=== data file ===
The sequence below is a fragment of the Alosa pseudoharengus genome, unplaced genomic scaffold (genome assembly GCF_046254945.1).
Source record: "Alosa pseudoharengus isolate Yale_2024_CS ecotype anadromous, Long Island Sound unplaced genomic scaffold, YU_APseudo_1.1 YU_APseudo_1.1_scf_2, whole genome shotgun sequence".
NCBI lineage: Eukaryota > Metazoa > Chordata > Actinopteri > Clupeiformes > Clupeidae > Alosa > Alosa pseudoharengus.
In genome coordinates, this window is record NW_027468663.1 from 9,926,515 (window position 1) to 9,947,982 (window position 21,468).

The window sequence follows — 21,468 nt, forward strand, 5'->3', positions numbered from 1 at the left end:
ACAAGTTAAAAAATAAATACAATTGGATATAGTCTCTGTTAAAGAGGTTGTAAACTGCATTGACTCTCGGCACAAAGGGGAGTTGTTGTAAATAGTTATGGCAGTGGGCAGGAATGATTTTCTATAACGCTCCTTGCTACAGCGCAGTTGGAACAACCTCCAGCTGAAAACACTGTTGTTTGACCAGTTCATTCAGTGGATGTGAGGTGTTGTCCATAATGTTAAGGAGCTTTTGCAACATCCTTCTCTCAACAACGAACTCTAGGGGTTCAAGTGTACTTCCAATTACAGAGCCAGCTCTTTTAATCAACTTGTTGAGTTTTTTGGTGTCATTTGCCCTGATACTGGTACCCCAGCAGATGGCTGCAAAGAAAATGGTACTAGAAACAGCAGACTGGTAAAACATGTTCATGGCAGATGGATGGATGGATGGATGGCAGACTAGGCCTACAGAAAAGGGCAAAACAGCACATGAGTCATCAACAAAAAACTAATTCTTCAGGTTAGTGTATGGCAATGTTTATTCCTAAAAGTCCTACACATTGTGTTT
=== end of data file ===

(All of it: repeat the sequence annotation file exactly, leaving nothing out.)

The sequence below is a fragment of the Alosa pseudoharengus genome, unplaced genomic scaffold (genome assembly GCF_046254945.1).
Source record: "Alosa pseudoharengus isolate Yale_2024_CS ecotype anadromous, Long Island Sound unplaced genomic scaffold, YU_APseudo_1.1 YU_APseudo_1.1_scf_2, whole genome shotgun sequence".
NCBI lineage: Eukaryota > Metazoa > Chordata > Actinopteri > Clupeiformes > Clupeidae > Alosa > Alosa pseudoharengus.
In genome coordinates, this window is record NW_027468663.1 from 9,926,515 (window position 1) to 9,947,982 (window position 21,468).

The window sequence follows — 21,468 nt, forward strand, 5'->3', positions numbered from 1 at the left end:
ACAAGTTAAAAAATAAATACAATTGGATATAGTCTCTGTTAAAGAGGTTGTAAACTGCATTGACTCTCGGCACAAAGGGGAGTTGTTGTAAATAGTTATGGCAGTGGGCAGGAATGATTTTCTATAACGCTCCTTGCTACAGCGCAGTTGGAACAACCTCCAGCTGAAAACACTGTTGTTTGACCAGTTCATTCAGTGGATGTGAGGTGTTGTCCATAATGTTAAGGAGCTTTTGCAACATCCTTCTCTCAACAACGAACTCTAGGGGTTCAAGTGTACTTCCAATTACAGAGCCAGCTCTTTTAATCAACTTGTTGAGTTTTTTGGTGTCATTTGCCCTGATACTGGTACCCCAGCAGATGGCTGCAAAGAAAATGGTACTAGAAACAGCAGACTGGTAAAACATGTTCATGGCAGATGGATGGATGGATGGATGGCAGACTAGGCCTACAGAAAAGGGCAAAACAGCACATGAGTCATCAACAAAAAACTAATTCTTCAGGTTAGTGTATGGCAATGTTTATTCCTAAAAGTCCTACACATTGTGTTT